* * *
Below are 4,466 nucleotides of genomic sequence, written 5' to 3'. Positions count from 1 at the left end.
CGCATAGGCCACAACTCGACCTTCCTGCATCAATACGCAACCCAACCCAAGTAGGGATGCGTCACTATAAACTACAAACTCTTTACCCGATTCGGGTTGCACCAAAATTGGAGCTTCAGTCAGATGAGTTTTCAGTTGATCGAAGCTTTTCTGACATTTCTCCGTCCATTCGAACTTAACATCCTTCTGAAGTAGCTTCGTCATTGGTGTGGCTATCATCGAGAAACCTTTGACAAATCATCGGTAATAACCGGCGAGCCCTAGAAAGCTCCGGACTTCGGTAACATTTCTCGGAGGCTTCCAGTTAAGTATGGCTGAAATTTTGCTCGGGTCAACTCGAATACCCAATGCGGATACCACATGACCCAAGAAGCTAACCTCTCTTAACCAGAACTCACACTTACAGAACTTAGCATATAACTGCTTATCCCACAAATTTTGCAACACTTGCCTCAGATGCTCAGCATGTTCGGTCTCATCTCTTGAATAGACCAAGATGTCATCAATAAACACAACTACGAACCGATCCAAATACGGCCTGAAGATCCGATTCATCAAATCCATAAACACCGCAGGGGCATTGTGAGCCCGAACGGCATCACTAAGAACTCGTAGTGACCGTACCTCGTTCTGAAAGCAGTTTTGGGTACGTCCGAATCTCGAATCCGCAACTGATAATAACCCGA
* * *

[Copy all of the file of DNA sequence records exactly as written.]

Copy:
Below are 4,466 nucleotides of genomic sequence, written 5' to 3'. Positions count from 1 at the left end.
CGCATAGGCCACAACTCGACCTTCCTGCATCAATACGCAACCCAACCCAAGTAGGGATGCGTCACTATAAACTACAAACTCTTTACCCGATTCGGGTTGCACCAAAATTGGAGCTTCAGTCAGATGAGTTTTCAGTTGATCGAAGCTTTTCTGACATTTCTCCGTCCATTCGAACTTAACATCCTTCTGAAGTAGCTTCGTCATTGGTGTGGCTATCATCGAGAAACCTTTGACAAATCATCGGTAATAACCGGCGAGCCCTAGAAAGCTCCGGACTTCGGTAACATTTCTCGGAGGCTTCCAGTTAAGTATGGCTGAAATTTTGCTCGGGTCAACTCGAATACCCAATGCGGATACCACATGACCCAAGAAGCTAACCTCTCTTAACCAGAACTCACACTTACAGAACTTAGCATATAACTGCTTATCCCACAAATTTTGCAACACTTGCCTCAGATGCTCAGCATGTTCGGTCTCATCTCTTGAATAGACCAAGATGTCATCAATAAACACAACTACGAACCGATCCAAATACGGCCTGAAGATCCGATTCATCAAATCCATAAACACCGCAGGGGCATTGTGAGCCCGAACGGCATCACTAAGAACTCGTAGTGACCGTACCTCGTTCTGAAAGCAGTTTTGGGTACGTCCGAATCTCGAATCCGCAACTGATAATAACCCGA